Coastal signals of environmental changes: foraminifera as benthic monitors

Inda Brinkmann

Research output: ThesisDoctoral Thesis (compilation)

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Climate changes, tightly linked to anthropogenic activities, are significantly altering environments and ecosystems globally, such as by increasing marine and coastal deoxygenation or occurrences of extreme weather events. The significance of paleoenvironmental and -climate reconstructions, as well as monitoring of current conditions, for unravelling baseline natural variation, today’s changes and potential future impacts, has been recognised by the Intergovernmental Panel on Climate Change (IPCC) reports. However, to access past records of physical and chemical environmental variables, and comprehensively assess ecosystem reactions, reliable and sensitive proxies are critical.

This thesis’ focus lies on benthic foraminifera—unicellular protists with mineralised or organic test, abundantly inhabiting ocean and coastal sediments—and their calibration as indicator for a variety of environmental conditions in field-sampling approaches. The research projects follow two general strategic tracks: (I) a biogeochemical assessment of trace-elemental ratios in foraminiferal calcium-carbonate tests using high-resolution, micro-analytical techniques; (II) a molecular approach investigating foraminiferal environmental DNA derived from coastal sediments.

Papers I and II concern the calibration of the benthic foraminiferal Mn/Ca proxy for marine oxygenation conditions in modern field studies. Trace-element concentrations and distributions were measured by plasma-, laser- and synchrotron-based analyses in a high-resolution, individual-foraminifera approach, and interpreted in the context of ambient physical and chemical conditions of the water column, pore-waters and sediments (including oxygen and manganese concentrations). Investigating two coastal systems with almost permanently severely oxygen-deficient bottom-waters (Santa Barbara Basin, Paper I), and undergoing a seasonal oxygenation cycle across the low- to well-oxygenated range (Gullmar Fjord, Paper II), respectively, demonstrated the utility of the Mn/Ca proxy for indicating low-oxygen conditions specifically. Continued calibration efforts under consideration of ambient oxygenation and redox regimes may open further possibilities of quantitative oxygen reconstructions. Paper III explores the use of coastal, benthic Ba/Ca records as indicator of riverine runoff and drought on land across the years 2018 and 2019, characterised by severe heat and drought, and warm and wet conditions, respectively. Benthic Ba/Ca correlated significantly with the hydroclimate conditions, as inferred from extensive meteorological and hydrological data sets of the region, highlighting qualitative proxy potential for paleo-drought reconstructions. Based on ambient sediment and pore-water geochemistry, we discuss mediation of water-column transport and pore-water Ba cycling by Fe and Mn oxides. All three investigations of these geochemical proxies (Paper I–III) highlighted the significance of biological controls on foraminiferal TE/Ca, which are species-specific and, thus, should be a deciding factor in choosing proxy candidate species. In particular the influences of micro-habitat distribution and utilised metabolic pathways by foraminifera are discussed in detail.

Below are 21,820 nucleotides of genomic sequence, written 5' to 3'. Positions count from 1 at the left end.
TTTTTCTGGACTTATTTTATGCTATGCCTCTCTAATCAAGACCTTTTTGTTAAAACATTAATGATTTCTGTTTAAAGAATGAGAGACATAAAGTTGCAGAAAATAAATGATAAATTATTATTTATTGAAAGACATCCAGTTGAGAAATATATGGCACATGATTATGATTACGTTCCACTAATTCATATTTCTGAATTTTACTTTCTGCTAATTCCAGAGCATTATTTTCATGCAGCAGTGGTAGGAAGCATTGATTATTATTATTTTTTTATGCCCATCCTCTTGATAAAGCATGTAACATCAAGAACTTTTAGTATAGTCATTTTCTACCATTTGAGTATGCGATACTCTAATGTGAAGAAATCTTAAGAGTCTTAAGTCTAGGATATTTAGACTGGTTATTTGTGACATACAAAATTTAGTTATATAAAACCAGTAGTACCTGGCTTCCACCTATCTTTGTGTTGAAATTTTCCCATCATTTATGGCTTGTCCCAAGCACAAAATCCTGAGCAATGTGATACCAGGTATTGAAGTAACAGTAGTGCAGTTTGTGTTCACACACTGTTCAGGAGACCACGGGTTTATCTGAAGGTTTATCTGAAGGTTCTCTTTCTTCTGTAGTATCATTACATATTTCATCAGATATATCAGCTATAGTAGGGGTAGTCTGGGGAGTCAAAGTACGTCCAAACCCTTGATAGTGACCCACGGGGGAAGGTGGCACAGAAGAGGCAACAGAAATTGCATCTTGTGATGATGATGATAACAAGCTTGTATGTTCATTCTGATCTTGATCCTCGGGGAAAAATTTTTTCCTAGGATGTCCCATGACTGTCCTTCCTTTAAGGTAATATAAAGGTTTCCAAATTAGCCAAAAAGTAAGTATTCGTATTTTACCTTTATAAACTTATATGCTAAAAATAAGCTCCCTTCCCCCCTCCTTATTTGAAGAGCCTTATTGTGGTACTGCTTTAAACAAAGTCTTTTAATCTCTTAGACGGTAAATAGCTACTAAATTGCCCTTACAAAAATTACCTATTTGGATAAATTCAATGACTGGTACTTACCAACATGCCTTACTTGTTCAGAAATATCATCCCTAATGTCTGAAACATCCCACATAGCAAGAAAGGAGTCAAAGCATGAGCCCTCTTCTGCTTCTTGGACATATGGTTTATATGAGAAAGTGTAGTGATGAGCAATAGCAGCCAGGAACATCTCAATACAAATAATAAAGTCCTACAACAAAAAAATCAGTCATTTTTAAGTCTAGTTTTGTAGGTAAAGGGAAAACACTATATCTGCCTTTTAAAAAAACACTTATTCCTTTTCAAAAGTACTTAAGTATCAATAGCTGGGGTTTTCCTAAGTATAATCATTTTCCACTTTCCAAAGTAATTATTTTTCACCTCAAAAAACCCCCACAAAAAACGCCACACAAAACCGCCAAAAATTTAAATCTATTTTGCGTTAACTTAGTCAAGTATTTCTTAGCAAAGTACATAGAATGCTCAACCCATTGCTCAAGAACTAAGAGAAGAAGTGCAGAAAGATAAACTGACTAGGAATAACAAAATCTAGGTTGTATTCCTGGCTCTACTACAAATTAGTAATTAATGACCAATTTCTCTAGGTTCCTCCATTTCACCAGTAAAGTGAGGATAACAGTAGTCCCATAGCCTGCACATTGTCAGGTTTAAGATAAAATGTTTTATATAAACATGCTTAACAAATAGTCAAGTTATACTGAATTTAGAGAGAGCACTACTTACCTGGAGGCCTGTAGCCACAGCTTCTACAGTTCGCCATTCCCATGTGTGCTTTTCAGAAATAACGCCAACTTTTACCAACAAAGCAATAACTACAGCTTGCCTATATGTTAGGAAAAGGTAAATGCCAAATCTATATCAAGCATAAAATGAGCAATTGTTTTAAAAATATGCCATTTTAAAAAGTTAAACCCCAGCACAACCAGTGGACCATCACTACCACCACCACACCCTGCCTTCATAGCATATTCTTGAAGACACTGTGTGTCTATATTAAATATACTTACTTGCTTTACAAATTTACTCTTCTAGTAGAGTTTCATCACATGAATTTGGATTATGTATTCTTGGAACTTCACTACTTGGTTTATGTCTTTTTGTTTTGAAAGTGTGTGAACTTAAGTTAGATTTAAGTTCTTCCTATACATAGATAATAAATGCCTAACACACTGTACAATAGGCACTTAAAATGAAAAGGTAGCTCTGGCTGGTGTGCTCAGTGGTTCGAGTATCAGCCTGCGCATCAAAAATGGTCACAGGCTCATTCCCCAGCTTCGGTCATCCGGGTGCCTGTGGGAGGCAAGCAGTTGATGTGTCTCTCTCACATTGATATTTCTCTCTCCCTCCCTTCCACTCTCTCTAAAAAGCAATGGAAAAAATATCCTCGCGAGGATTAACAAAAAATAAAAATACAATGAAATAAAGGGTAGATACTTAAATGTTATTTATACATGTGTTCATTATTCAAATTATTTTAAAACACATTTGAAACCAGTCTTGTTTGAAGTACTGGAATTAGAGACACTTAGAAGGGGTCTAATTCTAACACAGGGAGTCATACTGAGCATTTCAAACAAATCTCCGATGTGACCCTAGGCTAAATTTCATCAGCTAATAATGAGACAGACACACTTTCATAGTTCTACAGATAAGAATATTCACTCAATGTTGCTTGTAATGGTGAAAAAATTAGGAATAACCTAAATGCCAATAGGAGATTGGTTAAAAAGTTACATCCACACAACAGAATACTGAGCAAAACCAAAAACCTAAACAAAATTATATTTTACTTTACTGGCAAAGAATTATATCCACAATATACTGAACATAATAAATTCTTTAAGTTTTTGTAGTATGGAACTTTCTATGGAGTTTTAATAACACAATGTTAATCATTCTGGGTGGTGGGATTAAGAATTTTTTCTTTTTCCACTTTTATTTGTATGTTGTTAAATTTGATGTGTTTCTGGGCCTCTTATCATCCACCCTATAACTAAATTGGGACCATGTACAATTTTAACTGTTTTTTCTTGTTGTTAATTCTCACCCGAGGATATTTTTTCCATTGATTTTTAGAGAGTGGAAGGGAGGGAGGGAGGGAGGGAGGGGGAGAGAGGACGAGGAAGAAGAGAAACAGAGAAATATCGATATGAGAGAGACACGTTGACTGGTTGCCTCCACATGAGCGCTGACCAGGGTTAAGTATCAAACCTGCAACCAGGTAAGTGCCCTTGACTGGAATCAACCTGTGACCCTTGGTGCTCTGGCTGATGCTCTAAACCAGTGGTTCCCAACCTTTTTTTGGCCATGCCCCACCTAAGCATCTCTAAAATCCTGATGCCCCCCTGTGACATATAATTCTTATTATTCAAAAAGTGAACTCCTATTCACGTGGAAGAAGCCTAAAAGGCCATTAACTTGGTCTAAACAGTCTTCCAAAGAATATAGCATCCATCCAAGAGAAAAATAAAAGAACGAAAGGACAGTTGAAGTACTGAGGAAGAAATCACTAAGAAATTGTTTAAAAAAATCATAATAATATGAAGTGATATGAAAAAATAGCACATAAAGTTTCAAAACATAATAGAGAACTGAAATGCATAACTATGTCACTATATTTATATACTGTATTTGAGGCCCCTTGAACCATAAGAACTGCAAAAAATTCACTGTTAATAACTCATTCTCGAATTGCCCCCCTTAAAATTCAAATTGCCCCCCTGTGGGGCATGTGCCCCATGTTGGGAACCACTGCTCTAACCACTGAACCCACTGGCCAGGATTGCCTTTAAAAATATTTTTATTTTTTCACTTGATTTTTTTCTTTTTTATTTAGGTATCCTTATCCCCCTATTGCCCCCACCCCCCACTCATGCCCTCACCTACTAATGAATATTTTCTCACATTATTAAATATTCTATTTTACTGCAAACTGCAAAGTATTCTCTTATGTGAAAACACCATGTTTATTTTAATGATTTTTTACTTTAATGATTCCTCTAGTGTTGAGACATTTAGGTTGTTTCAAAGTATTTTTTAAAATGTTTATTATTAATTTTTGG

In Paper IV foraminiferal biodiversity and assemblage responses to natural and anthropogenic environmental trends in a fjord system (Swedish west coast) are documented in a metabarcoding approach. Environmental DNA successfully tracked biodiversity and community composition changes associated with contrasting ecosystems but showed damped sensitivity to environmental variability on sub-annual time-scales. Overlaps and discrepancies between molecular and traditional, observation-based assessment techniques, as well as future trajectories to resolve uncertainties are discussed.

Overall, this thesis solidifies and expands the currently available proxy toolbox for reconstructions of both coastal low-oxygen, as well as terrestrial hydroclimate conditions. The findings contribute towards filling current knowledge gaps pertaining to biotic impacts on foraminifera-derived biogeochemical signals and methodological uncertainties in metabarcoding approaches and highlight the significance of implementing molecular techniques in conventional foraminiferal assemblage studies.
Original languageEnglish
Awarding Institution
  • Quaternary Sciences
  • Filipsson, Helena, Supervisor
  • Bernhard, Joan M. , Assistant supervisor, External person
  • Barras, Christine, Assistant supervisor, External person
  • Schweizer, Magali, Assistant supervisor, External person
Award date2022 Oct 21
Place of PublicationLund
ISBN (Print)978-91-87847-66-0
ISBN (electronic) 978-91-87847-67-7
Publication statusPublished - 2022 Sept 27

Bibliographical note

Defence details
Date: 2022-10-21
Time: 09:15
Place: Pangea, Department of Geology, Sölvegatan 12, Lund. Join via Zoom: password: 365795
External reviewer:
Name: Kucera, Michal
Title: Professor
Affiliation: MARUM, University of Bremen, Germany

Subject classification (UKÄ)

  • Geology

Free keywords

  • benthic foraminifera
  • proxy calibration
  • trace element geochemistry
  • environmental DNA
  • deoxygenation
  • drought
  • coastal environments


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